Hope-Based Communications is a simple, practical tool anyone can use to reframe the messages they are using to make the case for their cause and change public attitudes. Sharing examples of values-based messaging from Amnesty International, other movements and the worlds of business and politics, this session introduced the concepts of narrative and framing along with findings from neuroscience and cognitive linguistics that show why these tools are crucial to winning debates and shifting what is considered “common sense." Hope-based Communications can be explained through five steps, which require five shifts in the way organizations communicate:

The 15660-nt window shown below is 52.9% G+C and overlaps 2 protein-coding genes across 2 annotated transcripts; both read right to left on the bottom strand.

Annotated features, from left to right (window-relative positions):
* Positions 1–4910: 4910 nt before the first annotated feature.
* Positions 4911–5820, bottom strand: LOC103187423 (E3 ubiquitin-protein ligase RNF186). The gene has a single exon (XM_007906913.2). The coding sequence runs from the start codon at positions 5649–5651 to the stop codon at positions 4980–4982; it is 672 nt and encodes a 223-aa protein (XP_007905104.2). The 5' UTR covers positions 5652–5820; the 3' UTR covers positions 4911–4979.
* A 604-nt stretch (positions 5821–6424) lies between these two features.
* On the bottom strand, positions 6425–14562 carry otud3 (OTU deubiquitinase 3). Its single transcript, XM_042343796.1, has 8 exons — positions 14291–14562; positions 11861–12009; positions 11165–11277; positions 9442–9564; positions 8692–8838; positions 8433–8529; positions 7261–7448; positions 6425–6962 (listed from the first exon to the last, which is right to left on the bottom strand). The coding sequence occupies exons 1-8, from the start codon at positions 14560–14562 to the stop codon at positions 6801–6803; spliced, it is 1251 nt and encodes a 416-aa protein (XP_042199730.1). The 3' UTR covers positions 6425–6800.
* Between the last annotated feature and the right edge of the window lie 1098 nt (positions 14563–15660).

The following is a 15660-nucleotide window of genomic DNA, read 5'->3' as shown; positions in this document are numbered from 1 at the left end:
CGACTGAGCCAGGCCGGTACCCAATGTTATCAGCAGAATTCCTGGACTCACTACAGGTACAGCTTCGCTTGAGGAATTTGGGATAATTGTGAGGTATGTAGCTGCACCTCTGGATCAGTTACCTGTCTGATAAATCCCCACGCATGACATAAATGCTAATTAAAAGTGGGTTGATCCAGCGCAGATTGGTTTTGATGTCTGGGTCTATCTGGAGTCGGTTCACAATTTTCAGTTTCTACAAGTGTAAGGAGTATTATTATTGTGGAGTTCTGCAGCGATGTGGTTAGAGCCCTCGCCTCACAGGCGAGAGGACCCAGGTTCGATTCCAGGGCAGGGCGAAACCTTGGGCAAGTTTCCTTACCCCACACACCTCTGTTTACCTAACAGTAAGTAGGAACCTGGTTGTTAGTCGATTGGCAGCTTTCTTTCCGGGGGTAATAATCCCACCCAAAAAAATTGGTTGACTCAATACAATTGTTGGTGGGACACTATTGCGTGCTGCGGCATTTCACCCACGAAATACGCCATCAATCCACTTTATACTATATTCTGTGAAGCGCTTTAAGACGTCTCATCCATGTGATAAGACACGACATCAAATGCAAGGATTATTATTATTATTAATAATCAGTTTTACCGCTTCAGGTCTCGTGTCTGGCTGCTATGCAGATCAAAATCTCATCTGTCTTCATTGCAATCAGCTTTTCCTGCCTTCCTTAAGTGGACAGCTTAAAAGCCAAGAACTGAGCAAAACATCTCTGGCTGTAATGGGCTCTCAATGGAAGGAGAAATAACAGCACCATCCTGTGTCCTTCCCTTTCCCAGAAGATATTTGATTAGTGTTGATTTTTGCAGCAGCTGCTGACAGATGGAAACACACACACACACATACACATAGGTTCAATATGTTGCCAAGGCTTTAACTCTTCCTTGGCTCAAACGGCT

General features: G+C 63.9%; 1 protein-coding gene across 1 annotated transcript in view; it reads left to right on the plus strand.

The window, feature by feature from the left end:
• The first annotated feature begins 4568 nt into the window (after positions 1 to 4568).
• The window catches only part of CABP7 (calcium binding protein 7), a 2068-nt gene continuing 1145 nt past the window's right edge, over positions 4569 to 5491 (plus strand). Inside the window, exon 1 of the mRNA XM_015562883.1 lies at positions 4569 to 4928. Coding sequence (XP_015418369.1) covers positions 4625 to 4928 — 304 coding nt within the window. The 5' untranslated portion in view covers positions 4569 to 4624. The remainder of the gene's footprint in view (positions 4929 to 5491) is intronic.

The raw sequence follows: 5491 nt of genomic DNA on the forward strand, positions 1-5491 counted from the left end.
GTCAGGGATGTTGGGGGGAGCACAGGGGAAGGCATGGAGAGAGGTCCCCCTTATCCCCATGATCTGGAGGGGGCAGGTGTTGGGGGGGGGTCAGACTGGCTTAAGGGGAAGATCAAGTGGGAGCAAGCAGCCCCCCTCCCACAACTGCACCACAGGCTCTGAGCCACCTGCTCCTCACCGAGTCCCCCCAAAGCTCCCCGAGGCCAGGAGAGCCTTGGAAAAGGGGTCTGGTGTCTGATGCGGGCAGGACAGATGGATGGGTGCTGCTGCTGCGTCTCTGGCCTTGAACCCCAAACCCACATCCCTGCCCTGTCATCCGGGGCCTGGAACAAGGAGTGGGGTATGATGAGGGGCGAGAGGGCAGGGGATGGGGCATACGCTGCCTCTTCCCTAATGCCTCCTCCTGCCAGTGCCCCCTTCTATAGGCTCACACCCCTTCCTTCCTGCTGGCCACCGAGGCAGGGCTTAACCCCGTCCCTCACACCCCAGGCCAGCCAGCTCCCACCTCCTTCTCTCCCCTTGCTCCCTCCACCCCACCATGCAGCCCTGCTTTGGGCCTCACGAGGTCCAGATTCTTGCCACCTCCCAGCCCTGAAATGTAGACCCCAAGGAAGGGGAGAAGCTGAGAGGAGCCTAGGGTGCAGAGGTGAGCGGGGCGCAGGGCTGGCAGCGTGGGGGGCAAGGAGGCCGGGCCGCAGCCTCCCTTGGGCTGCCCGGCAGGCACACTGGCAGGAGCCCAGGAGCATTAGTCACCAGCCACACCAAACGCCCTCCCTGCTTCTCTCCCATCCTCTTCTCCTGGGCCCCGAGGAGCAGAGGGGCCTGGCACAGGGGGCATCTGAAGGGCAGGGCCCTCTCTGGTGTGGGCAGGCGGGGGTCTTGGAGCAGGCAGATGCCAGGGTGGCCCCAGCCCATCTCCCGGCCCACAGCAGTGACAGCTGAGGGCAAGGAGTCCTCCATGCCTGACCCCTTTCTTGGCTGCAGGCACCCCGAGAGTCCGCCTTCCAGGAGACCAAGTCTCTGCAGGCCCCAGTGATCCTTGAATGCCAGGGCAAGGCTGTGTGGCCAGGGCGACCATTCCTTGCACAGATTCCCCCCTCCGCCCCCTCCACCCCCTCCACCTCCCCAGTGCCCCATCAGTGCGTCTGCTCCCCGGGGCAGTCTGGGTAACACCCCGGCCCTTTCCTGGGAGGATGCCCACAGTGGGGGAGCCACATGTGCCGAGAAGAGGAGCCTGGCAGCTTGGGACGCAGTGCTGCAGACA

1. Against / For: Highlight what we stand for, not what we oppose;
2. Fear / Hope: Change messaging from triggering fear, to inspiring hope;
3. Victims / Heroes: Emphasize support for heroes, not pity for victims;
4. Threat / Opportunity: Create opportunities, drop threats;
5. Problem / Solution: Talk about solutions, not problems.